OUR OPINION: From boom to bust? Not if N.D. can help it
It's too big an assignment for this week's special session. But between this session and the regular session in 2013, the North Dakota Legislature should take a hard look at the oil boom, with an eye to planning to avoid hardship when the boom in...
It's too big an assignment for this week's special session. But between this session and the regular session in 2013, the North Dakota Legislature should take a hard look at the oil boom, with an eye to planning to avoid hardship when the boom inevitably goes bust.
And the key word is "inevitably," because sooner or later, the North Dakota oil play is going to play out. It might take decades rather than mere years, as happened with the previous boom. But one day, it'll fade, and North Dakota should plan ahead for when that day comes.
** Williston, N.D., already is doing just that. In the 1970s and 80s, Williston experienced the cycle at its worst; and the bust "left the community with vacant apartments, unoccupied mobile home parks, empty businesses and huge public debt from the infrastructure investments that had been made to accommodate growth," the Williston Comprehensive Plan states.
This time, the city is being much more conservative in response to pressure from the boom. Another change is Williston's determination to share the risks of growth, Mayor Ward Koeser said in October.
Oil companies and others who need new facilities are paying a greater share of the costs. That'll limit the city's exposure when the downturn comes.
** For the state as a whole, officials should study boomtowns around the globe that have taken steps to minimize the bust.
Norway does this better than anywhere else in the world. Norway struck oil in its North Sea holdings in 1969, and by the early 1970s, the Norwegian Parliament already had passed a sustainability plan.
It has two broad components:
First, it's not shy about taxing the companies that drill Norwegian oil. "In exchange for the right to drill, oil companies must hand 78 percent of their profit to the state," energy blogger Richard Schneider writes.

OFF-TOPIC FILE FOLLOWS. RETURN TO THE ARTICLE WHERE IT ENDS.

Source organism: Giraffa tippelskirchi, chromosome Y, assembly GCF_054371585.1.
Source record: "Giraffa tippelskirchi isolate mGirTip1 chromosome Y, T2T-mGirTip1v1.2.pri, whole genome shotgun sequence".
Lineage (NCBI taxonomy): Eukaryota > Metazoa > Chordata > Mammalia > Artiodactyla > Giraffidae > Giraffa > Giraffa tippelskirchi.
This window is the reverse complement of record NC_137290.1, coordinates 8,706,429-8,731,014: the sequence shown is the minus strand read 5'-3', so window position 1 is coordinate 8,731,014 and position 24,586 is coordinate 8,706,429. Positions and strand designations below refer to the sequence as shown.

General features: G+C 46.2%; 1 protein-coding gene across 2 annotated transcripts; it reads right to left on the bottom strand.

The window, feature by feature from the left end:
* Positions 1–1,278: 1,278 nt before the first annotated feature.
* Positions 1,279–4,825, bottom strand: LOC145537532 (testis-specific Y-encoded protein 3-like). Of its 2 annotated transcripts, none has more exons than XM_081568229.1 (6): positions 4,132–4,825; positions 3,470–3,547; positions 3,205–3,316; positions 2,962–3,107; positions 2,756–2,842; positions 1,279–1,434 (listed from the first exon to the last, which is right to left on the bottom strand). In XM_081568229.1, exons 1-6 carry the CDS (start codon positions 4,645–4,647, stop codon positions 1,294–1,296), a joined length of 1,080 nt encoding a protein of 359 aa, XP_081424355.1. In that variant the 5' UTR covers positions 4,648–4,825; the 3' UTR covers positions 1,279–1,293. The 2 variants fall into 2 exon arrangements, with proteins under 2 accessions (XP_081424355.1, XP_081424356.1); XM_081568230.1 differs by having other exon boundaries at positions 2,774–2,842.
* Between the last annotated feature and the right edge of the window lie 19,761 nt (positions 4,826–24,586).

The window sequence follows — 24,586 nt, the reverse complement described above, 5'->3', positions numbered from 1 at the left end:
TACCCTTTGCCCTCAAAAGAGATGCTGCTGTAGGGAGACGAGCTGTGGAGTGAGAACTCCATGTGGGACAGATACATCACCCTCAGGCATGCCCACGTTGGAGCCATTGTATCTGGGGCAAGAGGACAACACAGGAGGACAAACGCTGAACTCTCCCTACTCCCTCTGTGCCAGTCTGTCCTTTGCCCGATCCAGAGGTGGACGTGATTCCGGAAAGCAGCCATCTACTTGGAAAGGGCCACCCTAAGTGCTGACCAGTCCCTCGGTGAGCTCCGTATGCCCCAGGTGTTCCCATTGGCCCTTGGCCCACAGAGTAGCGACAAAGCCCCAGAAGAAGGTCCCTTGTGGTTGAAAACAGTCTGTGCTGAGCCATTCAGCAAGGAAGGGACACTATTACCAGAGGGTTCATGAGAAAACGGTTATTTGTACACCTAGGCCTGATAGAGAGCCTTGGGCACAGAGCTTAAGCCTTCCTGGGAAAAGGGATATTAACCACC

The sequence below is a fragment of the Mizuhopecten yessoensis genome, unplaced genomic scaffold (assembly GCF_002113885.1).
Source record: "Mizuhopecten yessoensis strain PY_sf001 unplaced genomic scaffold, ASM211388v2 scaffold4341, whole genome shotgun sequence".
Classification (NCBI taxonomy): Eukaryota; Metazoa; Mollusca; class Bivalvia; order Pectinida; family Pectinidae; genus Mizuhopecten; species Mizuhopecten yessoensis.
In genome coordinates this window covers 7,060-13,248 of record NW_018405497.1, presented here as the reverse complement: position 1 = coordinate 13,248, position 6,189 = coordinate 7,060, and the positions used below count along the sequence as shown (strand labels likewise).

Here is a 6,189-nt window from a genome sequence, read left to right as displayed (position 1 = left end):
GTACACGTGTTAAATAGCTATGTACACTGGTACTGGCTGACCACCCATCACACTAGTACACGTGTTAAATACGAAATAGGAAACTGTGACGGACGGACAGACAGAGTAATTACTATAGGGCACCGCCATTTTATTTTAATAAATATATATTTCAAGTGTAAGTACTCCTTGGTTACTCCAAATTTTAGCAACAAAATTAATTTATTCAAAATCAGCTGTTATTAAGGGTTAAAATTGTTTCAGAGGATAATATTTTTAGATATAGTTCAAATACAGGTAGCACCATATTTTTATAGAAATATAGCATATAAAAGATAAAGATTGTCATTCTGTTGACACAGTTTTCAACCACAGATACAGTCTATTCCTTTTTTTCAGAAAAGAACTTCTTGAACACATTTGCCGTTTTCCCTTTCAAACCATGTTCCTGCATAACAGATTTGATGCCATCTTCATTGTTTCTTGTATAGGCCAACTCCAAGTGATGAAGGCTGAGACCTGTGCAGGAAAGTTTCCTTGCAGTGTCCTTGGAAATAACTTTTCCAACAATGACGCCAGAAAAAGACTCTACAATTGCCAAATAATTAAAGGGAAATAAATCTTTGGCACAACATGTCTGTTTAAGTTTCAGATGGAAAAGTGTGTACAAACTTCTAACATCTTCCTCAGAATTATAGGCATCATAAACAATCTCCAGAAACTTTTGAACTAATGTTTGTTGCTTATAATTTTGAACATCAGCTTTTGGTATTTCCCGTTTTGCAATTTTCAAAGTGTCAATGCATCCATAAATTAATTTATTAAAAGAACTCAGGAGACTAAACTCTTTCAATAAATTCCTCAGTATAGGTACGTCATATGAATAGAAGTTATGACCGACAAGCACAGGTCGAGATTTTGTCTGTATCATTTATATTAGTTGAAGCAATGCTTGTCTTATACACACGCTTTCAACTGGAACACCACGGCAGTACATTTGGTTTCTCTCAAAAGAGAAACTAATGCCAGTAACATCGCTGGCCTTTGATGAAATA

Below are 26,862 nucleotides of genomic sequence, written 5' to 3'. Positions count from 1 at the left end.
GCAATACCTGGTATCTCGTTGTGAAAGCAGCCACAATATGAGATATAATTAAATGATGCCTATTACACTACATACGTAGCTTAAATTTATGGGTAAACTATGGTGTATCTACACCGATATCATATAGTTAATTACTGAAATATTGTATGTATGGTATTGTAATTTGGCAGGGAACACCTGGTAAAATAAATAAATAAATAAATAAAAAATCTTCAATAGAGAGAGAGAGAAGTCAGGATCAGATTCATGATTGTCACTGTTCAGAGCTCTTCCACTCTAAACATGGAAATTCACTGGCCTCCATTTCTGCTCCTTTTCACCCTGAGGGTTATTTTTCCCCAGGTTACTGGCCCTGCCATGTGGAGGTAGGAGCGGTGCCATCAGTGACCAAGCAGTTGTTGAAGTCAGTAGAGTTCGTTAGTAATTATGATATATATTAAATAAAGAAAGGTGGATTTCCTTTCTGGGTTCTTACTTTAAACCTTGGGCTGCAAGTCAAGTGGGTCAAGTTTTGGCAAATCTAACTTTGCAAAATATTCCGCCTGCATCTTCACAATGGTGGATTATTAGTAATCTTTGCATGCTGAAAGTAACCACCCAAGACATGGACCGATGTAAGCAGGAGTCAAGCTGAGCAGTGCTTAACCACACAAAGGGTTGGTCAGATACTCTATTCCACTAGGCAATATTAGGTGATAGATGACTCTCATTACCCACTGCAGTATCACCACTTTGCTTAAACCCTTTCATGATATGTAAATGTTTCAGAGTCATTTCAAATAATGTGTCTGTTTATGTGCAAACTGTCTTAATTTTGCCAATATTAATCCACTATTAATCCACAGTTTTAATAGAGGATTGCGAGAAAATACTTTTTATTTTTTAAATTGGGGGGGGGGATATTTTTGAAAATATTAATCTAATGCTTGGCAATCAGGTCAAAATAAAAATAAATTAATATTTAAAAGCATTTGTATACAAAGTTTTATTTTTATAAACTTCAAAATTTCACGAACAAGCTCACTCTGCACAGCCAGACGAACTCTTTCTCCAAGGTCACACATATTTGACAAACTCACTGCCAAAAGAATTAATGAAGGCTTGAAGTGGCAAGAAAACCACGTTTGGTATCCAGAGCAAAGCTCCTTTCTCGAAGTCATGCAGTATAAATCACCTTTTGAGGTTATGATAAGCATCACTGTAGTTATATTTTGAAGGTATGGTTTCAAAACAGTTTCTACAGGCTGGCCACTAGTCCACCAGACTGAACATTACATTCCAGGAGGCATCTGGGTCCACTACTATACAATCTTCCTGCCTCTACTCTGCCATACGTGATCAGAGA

Norway sends the bulk of that oil money to the Government Pension Fund, a unique long-term trust.
"This is Norway's long-term savings account, and in the years since it was launched, it has become one of the four largest investment funds in the world," the Toronto Globe and Mail reported in 2008.
As of December 2010, the fund was valued at $525 billion, or about $110,000 for every Norway resident.
Norway also insists that companies pay a big chunk of the environmental costs of oil activity. For example, Norway effectively banned flaring, the torch-like burning of natural gas that now lights the western North Dakota landscape. The rule forced companies to capture and use rather than flare the gas.
Second, Norway takes great pains not to spend its surplus. "It is a profound act of self-discipline," the Globe and Mail reported.
"All but 4 per cent of Norway's oil earnings must be placed in the fund for savings; nothing can be withdrawn from the fund until the oil is gone, decades from now; and -- most crucially -- absolutely none of the money can be invested inside Norway."
For the Norwegian people, that means "the oil revenue is not revenue at all, it's just wealth being moved into a more diversified portfolio for the future," the Government Pension Fund's money manager told the newspaper.
Without a doubt, North Dakota's plans will be very different. But Norway still has important lessons to teach. So do Alaska, Wyoming and other states that are wary of booms and busts. North Dakotans and their legislators should study and learn.
-- Tom Dennis for the Herald